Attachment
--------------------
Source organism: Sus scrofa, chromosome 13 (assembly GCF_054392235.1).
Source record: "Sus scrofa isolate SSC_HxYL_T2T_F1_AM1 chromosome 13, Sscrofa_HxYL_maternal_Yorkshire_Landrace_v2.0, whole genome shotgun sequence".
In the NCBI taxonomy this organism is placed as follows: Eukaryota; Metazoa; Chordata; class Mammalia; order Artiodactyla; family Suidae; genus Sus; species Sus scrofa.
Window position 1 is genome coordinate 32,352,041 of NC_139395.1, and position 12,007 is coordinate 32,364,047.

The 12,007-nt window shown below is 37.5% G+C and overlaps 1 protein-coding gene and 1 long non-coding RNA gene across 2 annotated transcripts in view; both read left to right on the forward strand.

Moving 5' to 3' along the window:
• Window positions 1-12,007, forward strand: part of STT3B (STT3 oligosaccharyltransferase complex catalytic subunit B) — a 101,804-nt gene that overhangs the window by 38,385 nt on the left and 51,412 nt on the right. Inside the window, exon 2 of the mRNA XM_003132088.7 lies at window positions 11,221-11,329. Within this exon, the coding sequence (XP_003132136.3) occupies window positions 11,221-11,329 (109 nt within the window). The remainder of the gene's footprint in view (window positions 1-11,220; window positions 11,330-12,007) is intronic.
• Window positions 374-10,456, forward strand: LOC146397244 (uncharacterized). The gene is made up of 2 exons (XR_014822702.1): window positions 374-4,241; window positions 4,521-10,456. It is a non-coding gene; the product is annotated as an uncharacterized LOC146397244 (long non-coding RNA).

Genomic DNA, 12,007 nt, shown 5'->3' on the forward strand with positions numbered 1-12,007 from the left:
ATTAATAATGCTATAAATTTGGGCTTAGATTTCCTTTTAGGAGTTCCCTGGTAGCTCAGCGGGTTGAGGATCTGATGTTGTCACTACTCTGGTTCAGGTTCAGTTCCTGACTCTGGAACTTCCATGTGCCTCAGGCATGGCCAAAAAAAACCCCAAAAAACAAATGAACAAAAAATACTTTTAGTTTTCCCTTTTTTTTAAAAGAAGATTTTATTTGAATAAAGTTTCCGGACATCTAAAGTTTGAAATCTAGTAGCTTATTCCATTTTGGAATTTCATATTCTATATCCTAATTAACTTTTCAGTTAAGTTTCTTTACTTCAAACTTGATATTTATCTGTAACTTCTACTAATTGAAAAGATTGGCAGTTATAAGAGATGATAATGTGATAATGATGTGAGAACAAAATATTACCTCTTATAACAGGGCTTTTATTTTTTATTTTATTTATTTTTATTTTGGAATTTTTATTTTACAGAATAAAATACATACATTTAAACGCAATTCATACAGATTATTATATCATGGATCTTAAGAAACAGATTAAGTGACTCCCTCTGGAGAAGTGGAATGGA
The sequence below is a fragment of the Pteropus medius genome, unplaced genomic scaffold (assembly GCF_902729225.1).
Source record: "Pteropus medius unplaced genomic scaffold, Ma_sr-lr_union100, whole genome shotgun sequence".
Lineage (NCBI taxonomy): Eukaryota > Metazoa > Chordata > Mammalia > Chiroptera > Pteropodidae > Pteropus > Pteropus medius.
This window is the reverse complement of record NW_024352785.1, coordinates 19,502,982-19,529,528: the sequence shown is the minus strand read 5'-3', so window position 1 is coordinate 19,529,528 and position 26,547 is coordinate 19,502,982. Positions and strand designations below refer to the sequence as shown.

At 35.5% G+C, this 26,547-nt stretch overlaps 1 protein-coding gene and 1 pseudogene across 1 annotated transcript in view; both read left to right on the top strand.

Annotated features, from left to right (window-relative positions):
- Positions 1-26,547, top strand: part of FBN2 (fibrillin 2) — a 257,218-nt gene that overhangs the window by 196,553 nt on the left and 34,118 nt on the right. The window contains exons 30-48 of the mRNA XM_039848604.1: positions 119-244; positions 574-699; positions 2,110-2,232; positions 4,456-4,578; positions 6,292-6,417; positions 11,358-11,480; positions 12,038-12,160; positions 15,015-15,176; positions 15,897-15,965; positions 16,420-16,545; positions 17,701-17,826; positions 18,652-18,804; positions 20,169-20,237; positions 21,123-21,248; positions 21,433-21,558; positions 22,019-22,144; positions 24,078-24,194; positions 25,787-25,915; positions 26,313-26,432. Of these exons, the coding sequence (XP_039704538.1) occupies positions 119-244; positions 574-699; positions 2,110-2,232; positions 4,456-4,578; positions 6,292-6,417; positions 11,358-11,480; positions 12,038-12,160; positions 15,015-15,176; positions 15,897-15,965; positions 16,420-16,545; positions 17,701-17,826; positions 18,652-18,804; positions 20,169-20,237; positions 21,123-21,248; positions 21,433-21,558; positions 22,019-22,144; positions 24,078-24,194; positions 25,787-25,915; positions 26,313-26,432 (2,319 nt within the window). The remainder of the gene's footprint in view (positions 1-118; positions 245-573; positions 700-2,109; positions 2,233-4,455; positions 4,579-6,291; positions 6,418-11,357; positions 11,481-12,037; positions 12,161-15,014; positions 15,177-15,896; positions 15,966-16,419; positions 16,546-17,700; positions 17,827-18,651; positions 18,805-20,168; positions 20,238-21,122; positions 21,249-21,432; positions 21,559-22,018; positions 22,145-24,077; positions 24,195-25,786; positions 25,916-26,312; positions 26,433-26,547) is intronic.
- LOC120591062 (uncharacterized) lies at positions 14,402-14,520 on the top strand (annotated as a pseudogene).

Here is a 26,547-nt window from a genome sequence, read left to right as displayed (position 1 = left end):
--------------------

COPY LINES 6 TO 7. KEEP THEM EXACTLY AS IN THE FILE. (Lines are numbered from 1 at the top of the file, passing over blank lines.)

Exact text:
Moving 5' to 3' along the window:
• Window positions 1-12,007, forward strand: part of STT3B (STT3 oligosaccharyltransferase complex catalytic subunit B) — a 101,804-nt gene that overhangs the window by 38,385 nt on the left and 51,412 nt on the right. Inside the window, exon 2 of the mRNA XM_003132088.7 lies at window positions 11,221-11,329. Within this exon, the coding sequence (XP_003132136.3) occupies window positions 11,221-11,329 (109 nt within the window). The remainder of the gene's footprint in view (window positions 1-11,220; window positions 11,330-12,007) is intronic.